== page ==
John Villarose VI
The 87th Academy Awards have come and gone, and it was certainly a sight to see. This year’s host was Neil Patrick Harris who seems to be hosting just about everything lately, and for good reason. Harris was the best host the show’s had in years, outshining Seth MacFarlane, James Franco, Anne Hathaway, Billy Crystal and even Ellen Degeneres. The show opened with a musical. However, the performance was much better than expected, as visual effects were used to commemorate decades upon decades of great cinema, at times even working Harris into the visuals. He was joined on stage by Anna Kendrick and Jack Black, both of whom added in fun twists (and gave Black a chance to shine after a few slow years in his career).
Performance aside, Harris kept the audience entertained by constant jabs toward the Academy, pointing out the snubs of Jennifer Aniston and David Oyelowo as well as the lack of any people of color nominated for acting awards. He reenacted a scene from Best Picture winner “Birdman” with the help of Miles Teller, going as far as to boldly appear on stage in his underwear. While his Oscar predictions gag started funny, by the end it had dragged so long nobody really still cared. In addition, his seat-fillers joke was painfully awkward.
Including the opening monologue, there was a total of seven musical performances. Each of the Best Original Song nominees was performed by the original artists, but only two of those five stood out. One of the earlier performances was the weirdly catchy “Everything Is Awesome” by Tegan and Sara and The Lonely Island. Childlike and over-the-top, the performance was enjoyable, in part due to the fact that the singers just looked like they were having fun. The final nominee performance was “Glory” by John Legend and Common, which was one of the most earnest and meaningful that the Oscars have seen, featuring black men and women walking arm-in-arm in a callback to the Million Man March members of the audience broke out in tears. Finally, Lady Gaga performed a tribute to “The Sound of Music.” Those expecting outrageous stunts may have been surprised to see Gaga performing simply and beautifully, only to be later joined on stage by Julie Andrews herself.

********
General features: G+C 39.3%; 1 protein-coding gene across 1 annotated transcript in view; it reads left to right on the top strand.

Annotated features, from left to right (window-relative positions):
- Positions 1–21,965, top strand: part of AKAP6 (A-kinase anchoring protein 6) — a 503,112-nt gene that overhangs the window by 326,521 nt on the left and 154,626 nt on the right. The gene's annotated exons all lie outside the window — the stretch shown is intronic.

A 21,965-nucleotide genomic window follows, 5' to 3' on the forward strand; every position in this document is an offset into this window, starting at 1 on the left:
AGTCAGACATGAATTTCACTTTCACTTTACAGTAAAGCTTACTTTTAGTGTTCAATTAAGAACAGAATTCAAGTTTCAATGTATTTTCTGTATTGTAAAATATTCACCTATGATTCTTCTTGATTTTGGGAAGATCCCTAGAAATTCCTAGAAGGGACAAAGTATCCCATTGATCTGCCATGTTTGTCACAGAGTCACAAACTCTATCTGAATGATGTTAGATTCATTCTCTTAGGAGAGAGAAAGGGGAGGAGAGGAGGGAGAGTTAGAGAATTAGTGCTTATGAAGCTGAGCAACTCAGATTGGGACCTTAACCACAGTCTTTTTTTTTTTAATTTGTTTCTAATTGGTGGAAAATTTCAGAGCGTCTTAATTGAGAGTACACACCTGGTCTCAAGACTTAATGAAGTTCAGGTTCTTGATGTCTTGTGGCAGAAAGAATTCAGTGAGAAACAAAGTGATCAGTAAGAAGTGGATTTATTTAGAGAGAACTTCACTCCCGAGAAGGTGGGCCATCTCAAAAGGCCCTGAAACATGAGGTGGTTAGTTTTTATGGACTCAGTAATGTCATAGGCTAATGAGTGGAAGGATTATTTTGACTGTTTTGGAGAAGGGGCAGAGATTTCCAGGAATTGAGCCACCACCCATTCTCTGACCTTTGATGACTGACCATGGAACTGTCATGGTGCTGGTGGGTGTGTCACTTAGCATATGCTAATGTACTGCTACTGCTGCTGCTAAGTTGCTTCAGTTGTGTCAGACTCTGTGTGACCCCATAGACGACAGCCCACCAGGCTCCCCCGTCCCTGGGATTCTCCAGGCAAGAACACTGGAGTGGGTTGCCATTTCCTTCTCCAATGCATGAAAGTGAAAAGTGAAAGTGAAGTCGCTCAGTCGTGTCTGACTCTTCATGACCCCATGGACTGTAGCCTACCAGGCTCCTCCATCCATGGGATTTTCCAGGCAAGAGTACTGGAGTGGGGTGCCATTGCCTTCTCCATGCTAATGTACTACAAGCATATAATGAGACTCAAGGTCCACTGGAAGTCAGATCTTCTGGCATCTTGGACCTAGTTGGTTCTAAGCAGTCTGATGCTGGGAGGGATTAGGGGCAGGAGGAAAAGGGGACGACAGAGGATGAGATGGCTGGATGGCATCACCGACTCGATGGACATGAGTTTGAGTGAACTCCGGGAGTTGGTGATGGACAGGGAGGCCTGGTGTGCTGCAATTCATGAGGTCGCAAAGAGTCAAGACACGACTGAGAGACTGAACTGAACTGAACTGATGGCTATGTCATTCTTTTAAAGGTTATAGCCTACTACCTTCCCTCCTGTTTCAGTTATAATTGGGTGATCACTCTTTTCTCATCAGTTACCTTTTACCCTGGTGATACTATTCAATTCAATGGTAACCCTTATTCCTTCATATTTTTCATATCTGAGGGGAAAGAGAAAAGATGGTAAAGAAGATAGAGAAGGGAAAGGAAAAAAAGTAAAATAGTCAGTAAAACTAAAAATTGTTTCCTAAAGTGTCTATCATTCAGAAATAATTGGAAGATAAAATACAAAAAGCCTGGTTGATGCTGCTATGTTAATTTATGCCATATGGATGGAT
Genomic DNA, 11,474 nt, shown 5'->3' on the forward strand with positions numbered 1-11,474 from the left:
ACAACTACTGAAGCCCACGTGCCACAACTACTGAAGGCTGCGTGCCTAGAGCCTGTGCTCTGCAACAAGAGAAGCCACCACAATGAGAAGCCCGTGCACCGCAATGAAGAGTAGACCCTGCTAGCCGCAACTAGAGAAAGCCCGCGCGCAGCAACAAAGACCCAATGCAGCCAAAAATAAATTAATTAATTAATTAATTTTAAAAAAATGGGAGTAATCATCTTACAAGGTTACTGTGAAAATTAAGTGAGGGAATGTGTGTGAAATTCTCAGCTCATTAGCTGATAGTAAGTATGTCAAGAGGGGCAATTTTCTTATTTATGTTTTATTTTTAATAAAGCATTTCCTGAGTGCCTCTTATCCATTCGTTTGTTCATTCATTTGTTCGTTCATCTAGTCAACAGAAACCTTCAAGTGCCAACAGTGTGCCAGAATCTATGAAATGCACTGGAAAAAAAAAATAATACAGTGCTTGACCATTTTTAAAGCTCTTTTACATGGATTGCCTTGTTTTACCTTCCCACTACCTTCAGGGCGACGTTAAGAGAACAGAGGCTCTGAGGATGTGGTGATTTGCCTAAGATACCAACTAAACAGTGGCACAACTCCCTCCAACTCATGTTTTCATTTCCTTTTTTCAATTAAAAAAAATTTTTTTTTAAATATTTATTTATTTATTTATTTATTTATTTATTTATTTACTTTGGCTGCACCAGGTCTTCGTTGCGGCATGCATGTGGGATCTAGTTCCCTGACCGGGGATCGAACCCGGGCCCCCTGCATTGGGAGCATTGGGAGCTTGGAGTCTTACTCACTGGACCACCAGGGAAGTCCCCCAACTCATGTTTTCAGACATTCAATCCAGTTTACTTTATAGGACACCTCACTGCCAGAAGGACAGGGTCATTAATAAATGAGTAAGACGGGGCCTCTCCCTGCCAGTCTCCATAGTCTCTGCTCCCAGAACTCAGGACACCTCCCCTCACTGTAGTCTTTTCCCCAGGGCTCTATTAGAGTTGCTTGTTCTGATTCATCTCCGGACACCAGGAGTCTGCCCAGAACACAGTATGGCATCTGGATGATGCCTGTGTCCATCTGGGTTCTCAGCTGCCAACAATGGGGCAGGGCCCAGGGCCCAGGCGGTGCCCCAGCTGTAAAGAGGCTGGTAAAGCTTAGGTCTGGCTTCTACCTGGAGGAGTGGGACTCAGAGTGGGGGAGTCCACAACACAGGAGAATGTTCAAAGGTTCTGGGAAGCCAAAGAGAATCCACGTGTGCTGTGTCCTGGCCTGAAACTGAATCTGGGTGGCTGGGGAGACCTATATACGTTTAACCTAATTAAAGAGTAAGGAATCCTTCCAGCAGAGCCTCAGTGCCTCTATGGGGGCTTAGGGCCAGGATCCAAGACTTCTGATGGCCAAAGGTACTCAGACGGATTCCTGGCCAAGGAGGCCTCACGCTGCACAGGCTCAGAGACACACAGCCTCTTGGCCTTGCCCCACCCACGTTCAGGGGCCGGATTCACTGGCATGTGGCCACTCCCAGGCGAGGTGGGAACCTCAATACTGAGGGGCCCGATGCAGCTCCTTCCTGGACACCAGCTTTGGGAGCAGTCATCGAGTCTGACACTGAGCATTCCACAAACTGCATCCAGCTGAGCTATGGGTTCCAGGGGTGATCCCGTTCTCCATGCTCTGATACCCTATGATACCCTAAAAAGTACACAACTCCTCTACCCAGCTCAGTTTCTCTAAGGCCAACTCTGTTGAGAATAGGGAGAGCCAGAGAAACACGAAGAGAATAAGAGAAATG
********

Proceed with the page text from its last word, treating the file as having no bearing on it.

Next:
As for the awards themselves, most went to their deserved recipients. It was nice to see “Whiplash,” which was perhaps the most underrated nominee this year, walk away with a few awards aside from J.K. Simmons’. Patricia Arquette unsurprisingly won Best Supporting Actress, giving a fitting (if perhaps a little forced) speech about equal rights for women.
Likewise, Best Adapted Screenplay winner Graham Moore (The Imitation Game) gave a particularly moving speech about his own suicide attempt. Best Animated Picture, which was already a subject of controversy due to its snub of “The Lego Movie,” garnered more criticism for giving the award to “Big Hero 6” over the expected “How to Train Your Dragon 2,” cementing the idea that the award has a bias in favor of Disney rather than Dreamworks. Best Picture, Best Actor and Best Director were all a bit of a surprise, with “Birdman” winning two of the three, and not the one it was expected to. Eddie Redmayne won Best Actor over Michael Keaton. “Boyhood,” despite being the favorite to win the big prizes, collected only a single Oscar for Best Supporting Actress.
While the show was overall enjoyable, there were a couple minor missteps. John Travolta and Idina Menzel’s reconciliation was funny for a moment, but it dragged on and got particularly awkward when Travolta got unapologetically creepy about it. Finally, in annual “In Memoriam” segment, viewers might have noticed the shocking exclusion of Joan Rivers, which came across as downright disrespectful.